10 Good Questions with Steve Jenkins of Telefuture

Posted: July 11, 2012 by Jonny in The Rocking Chair Blog
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1) What is the story of Telefuture?

Both Frank and I have been involved in a music scene that revolves around a type of music called “Chip Music” (also commonly referred to as “chiptune” or “8-bit” music) who’s sound is largely based in the 80s. We started becoming friends in 2010, going back and forth about music in general. Skip forward a couple of years to where we were talking about musicians that incorporate a broader range of 80s inspired sounds… relatively larger acts such as Mitch Murder, Lazerhawk, College, etc. I think we were both a little bit embarrassed in admitting our love for the style, since there is a bit of a stigma surrounding the idea of 80s inspired music being considered ‘nostalgic’ before anything else, but we both quickly realized that like the artists we represent, we are genuinely in love with the sounds from that decade, and aren’t using them ironically.

The name “Telefuture” came from a video hosted by Laura Weinstein which was a recording of a newscast from the 80s talking about the future of technology. I started thinking about how the people speaking in the video were so sure that these kinds of technologies would last forever. To me, the name “Telefuture” represents the idea of keeping old dreams alive, and preserving the ideas of the past.

2) Where is Telefuture based?

I’m located in the central coast of California. A smallish town halfway between Los Angeles and San Francisco. Frank lives in New Brunswick, Canada. Physically, Telefuture is based in North America, but I think spiritually it is based either on the internet or in a different time.

4) Do you search for artists or do they come to you?

It seems to be a good mixture of both. We contacted both friends from the chip music community and reached out to additional artists for our website’s launch (Telefuture is officially only a few weeks old). Since then, we’ve received some really incredible demo submissions, and have been reaching out to people we’ve been admiring from a distance.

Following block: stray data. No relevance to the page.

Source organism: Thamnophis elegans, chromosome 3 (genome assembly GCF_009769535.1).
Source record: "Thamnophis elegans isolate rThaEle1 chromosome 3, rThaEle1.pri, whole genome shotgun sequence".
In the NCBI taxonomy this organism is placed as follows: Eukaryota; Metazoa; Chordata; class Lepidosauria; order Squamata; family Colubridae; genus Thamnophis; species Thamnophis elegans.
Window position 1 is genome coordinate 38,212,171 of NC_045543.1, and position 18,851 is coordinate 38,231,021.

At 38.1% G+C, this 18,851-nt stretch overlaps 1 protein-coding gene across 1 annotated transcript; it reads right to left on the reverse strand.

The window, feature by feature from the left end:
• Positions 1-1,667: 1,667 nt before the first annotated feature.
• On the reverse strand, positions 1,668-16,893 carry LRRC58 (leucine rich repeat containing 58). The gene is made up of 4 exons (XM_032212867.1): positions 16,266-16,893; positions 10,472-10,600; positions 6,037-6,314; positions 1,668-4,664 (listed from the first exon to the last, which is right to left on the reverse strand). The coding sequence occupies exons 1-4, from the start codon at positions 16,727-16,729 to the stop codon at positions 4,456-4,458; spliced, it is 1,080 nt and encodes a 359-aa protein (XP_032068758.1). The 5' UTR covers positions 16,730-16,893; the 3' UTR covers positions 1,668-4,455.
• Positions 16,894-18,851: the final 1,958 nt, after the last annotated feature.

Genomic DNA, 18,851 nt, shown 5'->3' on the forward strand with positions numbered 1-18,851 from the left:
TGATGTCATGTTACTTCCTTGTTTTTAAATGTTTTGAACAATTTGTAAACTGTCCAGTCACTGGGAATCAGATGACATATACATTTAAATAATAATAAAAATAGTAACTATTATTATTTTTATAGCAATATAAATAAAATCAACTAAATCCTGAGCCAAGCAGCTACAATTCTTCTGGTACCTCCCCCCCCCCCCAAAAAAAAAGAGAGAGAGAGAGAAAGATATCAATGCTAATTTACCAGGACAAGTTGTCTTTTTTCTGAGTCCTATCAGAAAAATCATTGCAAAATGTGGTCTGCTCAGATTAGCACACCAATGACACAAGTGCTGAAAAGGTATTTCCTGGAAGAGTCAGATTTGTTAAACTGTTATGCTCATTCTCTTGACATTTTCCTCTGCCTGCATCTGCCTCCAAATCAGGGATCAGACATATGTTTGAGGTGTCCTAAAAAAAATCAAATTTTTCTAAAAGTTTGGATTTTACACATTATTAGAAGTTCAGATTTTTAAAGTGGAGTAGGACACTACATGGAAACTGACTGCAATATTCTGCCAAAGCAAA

5) How did you come to this style of music?

Being a child of the 80s, I feel like these styles of music have somehow been encoded into my DNA. They aren’t something I’ve ever actively sought out, they’ve always just been a part of my life. For a lot of people, I think the 80s sound might currently be considered a novelty… something they hear and simply think to be a throwback to a bygone era. For me it is something grander. Something both familiar, and something that is just as relevant as any other sort of music being produced today.

I grew up in a time where bands like New Order and Tears for Fears were being played regularly on MTV. I think it piqued my curiosity in terms of what sort of music I had previously been exposed to. In the early 2000’s, I lived in Portland, OR, where I would go to basement concerts to watch bands like Glass Candy and Chromatics play what were essentially rock shows. Today these bands are commonly known for their italo-disco / synth music (some of which has been recently featured in the soundtrack for the film “Drive”). I think this is a good example of how a lot of people’s music is evolving into something that reconnects to the greatness of the past, and sheds a new light onto it.